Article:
Nonmelanoma Skin Cancer in Patients Older Than Age 85 Years Presenting for Mohs Surgery: A Prospective, Multicenter Cohort Study

Amanda Maisel-Campbell, Katherine A. Lin, Sarah A. Ibrahim, Bianca Y. Kang, Noor Anvery, McKenzie A. Dirr, Rachel E. Christensen, Juliet L. Aylward, Omar Bari, Hamza Bhatti, Diana Bolotin, Basil S. Cherpelis, Joel L. Cohen, Sean Condon, Sheila Farhang, Bahar Firoz, Algin B. Garrett, Roy G. Geronemus, Nicholas J. Golda, Tatyana R. HumphreysEva A. Hurst, Oren H. Jacobson, S. Brian Jiang, Pritesh S. Karia, Arash Kimyai-Asadi, David J. Kouba, James G. Lahti, Martha Laurin Council, Marilyn Le, Deborah F. MacFarlane, Ian A. Maher, Stanley J. Miller, Eduardo K. Moioli, Meghan Morrow, Julia Neckman, Timothy Pearson, Samuel R. Peterson, Christine Poblete-Lopez, Chad L. Prather, Jennifer S. Ranario, Ashley G. Rubin, Chrysalyne D. Schmults, Andrew M. Swanson, Christopher Urban, Y. Gloria Xu, Murad Alam, Simon Yoo, Emily Poon, Vishnu Harikumar, Alexandra Weil, Sanjana Iyengar, Matthew R. Schaeffer

Research output: Contribution to journalArticlepeer-review

2 Scopus citations


IMPORTANCE: It has been suggested that Mohs surgery for skin cancer among individuals with limited life expectancy may be associated with needless risk and discomfort, along with increased health care costs.

OBJECTIVE: To investigate patient- and tumor-specific indications considered by clinicians for treatment of nonmelanoma skin cancer in older individuals.

DESIGN, SETTING, AND PARTICIPANTS: This multicenter, prospective cohort study was conducted using data from US private practice and academic centers. Included patients were those older than age 85 years presenting for skin cancer surgery and referred for Mohs surgery, with reference groups of those younger than age 85 years receiving Mohs surgery and those older than age 85 years not receiving Mohs surgery. Data were analyzed from November 2018 through January 2019.

EXPOSURES: Mohs surgery for nonmelanoma skin cancer.

MAIN OUTCOMES AND MEASURES: Reason for treatment selection.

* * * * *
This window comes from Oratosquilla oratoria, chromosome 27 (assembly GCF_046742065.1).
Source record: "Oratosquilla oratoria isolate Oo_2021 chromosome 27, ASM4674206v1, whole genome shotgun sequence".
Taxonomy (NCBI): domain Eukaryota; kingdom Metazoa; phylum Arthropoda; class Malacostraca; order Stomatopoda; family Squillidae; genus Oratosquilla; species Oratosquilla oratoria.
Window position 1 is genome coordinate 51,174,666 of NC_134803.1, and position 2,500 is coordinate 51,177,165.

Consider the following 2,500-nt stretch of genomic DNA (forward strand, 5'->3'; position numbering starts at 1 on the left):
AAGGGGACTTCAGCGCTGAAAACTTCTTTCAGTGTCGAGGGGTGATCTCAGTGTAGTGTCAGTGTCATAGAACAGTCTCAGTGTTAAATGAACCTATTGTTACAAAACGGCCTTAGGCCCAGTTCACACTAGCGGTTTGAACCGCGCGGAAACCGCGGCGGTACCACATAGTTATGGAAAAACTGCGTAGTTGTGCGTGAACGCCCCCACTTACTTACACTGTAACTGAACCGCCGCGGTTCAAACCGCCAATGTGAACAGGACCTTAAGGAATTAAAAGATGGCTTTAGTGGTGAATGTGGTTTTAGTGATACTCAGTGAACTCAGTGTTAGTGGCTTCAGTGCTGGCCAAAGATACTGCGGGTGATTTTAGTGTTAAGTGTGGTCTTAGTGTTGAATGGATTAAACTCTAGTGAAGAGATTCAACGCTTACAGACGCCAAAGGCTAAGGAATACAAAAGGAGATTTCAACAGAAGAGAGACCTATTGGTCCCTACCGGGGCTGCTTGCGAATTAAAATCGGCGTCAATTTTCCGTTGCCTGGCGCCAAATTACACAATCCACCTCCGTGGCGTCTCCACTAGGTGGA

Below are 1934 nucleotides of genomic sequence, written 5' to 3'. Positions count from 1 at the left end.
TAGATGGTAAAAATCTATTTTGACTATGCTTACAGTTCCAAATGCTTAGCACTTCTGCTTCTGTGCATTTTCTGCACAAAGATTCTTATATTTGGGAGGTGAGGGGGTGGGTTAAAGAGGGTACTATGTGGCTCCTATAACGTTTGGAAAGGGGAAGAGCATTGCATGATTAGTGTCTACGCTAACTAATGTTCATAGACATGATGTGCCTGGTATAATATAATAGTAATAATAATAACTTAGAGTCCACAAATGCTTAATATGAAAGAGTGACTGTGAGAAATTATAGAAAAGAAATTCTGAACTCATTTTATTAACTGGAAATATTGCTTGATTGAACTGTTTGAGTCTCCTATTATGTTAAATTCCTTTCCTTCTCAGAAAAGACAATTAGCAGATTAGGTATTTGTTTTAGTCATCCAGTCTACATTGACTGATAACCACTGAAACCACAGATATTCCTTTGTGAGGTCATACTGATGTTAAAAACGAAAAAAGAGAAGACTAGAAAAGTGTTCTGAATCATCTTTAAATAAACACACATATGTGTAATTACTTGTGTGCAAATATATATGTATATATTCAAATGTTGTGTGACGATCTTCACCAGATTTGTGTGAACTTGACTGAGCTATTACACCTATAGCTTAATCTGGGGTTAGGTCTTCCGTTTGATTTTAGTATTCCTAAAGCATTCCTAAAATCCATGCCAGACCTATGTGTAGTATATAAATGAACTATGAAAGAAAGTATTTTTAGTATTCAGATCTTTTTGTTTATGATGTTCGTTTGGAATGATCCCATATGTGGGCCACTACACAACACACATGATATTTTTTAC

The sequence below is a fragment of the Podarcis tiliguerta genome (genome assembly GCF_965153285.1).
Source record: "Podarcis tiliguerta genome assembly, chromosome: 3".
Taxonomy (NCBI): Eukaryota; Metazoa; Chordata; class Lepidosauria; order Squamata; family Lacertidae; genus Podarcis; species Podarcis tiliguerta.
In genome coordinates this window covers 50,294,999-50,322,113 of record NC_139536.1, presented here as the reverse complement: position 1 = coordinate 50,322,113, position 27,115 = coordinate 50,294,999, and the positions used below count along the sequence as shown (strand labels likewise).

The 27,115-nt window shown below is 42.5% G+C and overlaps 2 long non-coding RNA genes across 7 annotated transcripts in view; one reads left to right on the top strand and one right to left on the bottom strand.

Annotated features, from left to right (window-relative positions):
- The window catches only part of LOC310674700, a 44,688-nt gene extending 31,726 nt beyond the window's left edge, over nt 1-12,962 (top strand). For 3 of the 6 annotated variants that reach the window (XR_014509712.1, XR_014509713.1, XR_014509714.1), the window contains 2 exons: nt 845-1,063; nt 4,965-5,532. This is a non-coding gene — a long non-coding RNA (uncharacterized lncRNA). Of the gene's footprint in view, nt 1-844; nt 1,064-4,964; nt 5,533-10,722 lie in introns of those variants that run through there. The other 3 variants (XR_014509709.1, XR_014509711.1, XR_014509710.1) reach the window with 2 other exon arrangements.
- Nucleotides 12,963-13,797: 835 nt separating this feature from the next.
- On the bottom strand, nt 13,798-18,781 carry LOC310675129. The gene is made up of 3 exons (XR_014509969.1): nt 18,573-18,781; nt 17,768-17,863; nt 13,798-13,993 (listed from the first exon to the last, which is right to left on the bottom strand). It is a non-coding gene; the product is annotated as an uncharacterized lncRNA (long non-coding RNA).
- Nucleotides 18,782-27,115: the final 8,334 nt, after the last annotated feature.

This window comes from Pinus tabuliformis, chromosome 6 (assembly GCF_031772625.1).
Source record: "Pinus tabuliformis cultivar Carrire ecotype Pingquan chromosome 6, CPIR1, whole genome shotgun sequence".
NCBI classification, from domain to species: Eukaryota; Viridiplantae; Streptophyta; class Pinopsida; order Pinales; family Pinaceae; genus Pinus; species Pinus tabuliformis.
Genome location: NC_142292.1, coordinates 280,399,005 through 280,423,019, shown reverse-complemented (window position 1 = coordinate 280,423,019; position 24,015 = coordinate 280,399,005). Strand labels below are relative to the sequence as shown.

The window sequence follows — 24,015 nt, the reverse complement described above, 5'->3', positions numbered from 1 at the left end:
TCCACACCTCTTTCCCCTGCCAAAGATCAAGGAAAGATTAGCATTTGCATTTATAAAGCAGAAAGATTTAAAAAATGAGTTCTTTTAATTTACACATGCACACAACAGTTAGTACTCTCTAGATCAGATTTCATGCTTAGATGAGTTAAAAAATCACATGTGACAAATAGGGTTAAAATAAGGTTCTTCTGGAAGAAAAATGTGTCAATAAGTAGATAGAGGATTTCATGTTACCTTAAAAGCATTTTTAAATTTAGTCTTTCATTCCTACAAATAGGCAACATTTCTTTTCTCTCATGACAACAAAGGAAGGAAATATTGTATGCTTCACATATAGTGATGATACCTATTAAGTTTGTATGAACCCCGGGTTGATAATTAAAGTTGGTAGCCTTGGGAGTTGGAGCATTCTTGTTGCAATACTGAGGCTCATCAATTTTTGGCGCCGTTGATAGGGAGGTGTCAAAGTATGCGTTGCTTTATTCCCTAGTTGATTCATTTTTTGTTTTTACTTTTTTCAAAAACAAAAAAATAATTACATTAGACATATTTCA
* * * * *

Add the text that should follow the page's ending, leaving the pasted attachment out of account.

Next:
RESULTS: Among 1181 patients older than age 85 years referred for Mohs surgery (724 [61.9%] men among 1169 patients with sex data; 681 individuals aged >85 to 88 years [57.9%] among 1176 patients with age data) treated at 22 sites, 1078 patients (91.3%) were treated by Mohs surgery, and 103 patients (8.7%) received alternate treatment. Patients receiving Mohs surgery were more likely to have tumors on the face (738 patients [68.5%] vs 26 patients [25.2%]; P < .001) and nearly 4-fold more likely to have high functional status (614 patients [57.0%] vs 16 patients [15.5%]; P < .001). Of 15 distinct reasons provided by surgeons for opting to proceed with Mohs surgery, the most common were patient desire for treatment with a high cure rate (712 patients [66.0%]), good or excellent patient functional status for age (614 patients [57.0%]), and high risk associated with the tumor based on histology (433 patients [40.2%]).

CONCLUSIONS AND RELEVANCE: This study found that older patients who received Mohs surgery often had high functional status, high-risk tumors, and tumors located on the face. These findings suggest that timely surgical treatment may be appropriate in older patients given that their tumors may be aggressive, painful, disfiguring, and anxiety provoking.

Original languageEnglish (US)
Pages (from-to)770-778
Number of pages9
JournalJAMA Dermatology
Issue number7
StatePublished - Jul 1 2022


  • Aged
  • Carcinoma, Basal Cell/pathology
  • Female
  • Humans
  • Male
  • Mohs Surgery
  • Private Practice
  • Prospective Studies
  • Skin/pathology
  • Skin Neoplasms/pathology

ASJC Scopus subject areas

  • Dermatology


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